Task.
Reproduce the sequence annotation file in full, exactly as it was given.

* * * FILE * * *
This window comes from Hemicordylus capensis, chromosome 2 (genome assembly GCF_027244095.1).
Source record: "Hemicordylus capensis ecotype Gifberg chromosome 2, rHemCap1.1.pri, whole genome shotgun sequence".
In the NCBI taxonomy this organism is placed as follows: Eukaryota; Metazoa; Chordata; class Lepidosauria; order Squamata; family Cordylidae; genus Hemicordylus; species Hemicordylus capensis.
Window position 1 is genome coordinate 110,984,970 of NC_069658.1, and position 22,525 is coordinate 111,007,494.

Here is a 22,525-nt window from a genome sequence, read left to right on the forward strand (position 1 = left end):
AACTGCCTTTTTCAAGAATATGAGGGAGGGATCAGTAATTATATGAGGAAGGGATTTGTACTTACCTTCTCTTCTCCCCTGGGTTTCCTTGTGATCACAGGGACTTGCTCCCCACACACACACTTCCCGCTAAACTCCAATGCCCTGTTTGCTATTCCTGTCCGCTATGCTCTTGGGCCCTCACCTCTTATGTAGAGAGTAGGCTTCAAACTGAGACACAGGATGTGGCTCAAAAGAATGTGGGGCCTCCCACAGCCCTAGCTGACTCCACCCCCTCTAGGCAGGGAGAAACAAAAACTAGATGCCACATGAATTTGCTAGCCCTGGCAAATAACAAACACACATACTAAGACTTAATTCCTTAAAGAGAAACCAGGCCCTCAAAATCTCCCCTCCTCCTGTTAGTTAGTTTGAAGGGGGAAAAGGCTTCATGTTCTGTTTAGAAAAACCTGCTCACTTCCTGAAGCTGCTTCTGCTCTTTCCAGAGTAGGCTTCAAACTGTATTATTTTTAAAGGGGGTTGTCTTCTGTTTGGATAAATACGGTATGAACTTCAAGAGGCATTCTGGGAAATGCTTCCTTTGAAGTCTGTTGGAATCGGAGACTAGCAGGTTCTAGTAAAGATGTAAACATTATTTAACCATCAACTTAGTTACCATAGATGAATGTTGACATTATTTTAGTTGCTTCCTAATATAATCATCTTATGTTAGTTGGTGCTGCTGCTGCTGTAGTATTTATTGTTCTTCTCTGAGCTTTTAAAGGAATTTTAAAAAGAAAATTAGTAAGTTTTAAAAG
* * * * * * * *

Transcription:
This window comes from Hemicordylus capensis, chromosome 2 (genome assembly GCF_027244095.1).
Source record: "Hemicordylus capensis ecotype Gifberg chromosome 2, rHemCap1.1.pri, whole genome shotgun sequence".
In the NCBI taxonomy this organism is placed as follows: Eukaryota; Metazoa; Chordata; class Lepidosauria; order Squamata; family Cordylidae; genus Hemicordylus; species Hemicordylus capensis.
Window position 1 is genome coordinate 110,984,970 of NC_069658.1, and position 22,525 is coordinate 111,007,494.

Here is a 22,525-nt window from a genome sequence, read left to right on the forward strand (position 1 = left end):
AACTGCCTTTTTCAAGAATATGAGGGAGGGATCAGTAATTATATGAGGAAGGGATTTGTACTTACCTTCTCTTCTCCCCTGGGTTTCCTTGTGATCACAGGGACTTGCTCCCCACACACACACTTCCCGCTAAACTCCAATGCCCTGTTTGCTATTCCTGTCCGCTATGCTCTTGGGCCCTCACCTCTTATGTAGAGAGTAGGCTTCAAACTGAGACACAGGATGTGGCTCAAAAGAATGTGGGGCCTCCCACAGCCCTAGCTGACTCCACCCCCTCTAGGCAGGGAGAAACAAAAACTAGATGCCACATGAATTTGCTAGCCCTGGCAAATAACAAACACACATACTAAGACTTAATTCCTTAAAGAGAAACCAGGCCCTCAAAATCTCCCCTCCTCCTGTTAGTTAGTTTGAAGGGGGAAAAGGCTTCATGTTCTGTTTAGAAAAACCTGCTCACTTCCTGAAGCTGCTTCTGCTCTTTCCAGAGTAGGCTTCAAACTGTATTATTTTTAAAGGGGGTTGTCTTCTGTTTGGATAAATACGGTATGAACTTCAAGAGGCATTCTGGGAAATGCTTCCTTTGAAGTCTGTTGGAATCGGAGACTAGCAGGTTCTAGTAAAGATGTAAACATTATTTAACCATCAACTTAGTTACCATAGATGAATGTTGACATTATTTTAGTTGCTTCCTAATATAATCATCTTATGTTAGTTGGTGCTGCTGCTGCTGTAGTATTTATTGTTCTTCTCTGAGCTTTTAAAGGAATTTTAAAAAGAAAATTAGTAAGTTTTAAAAG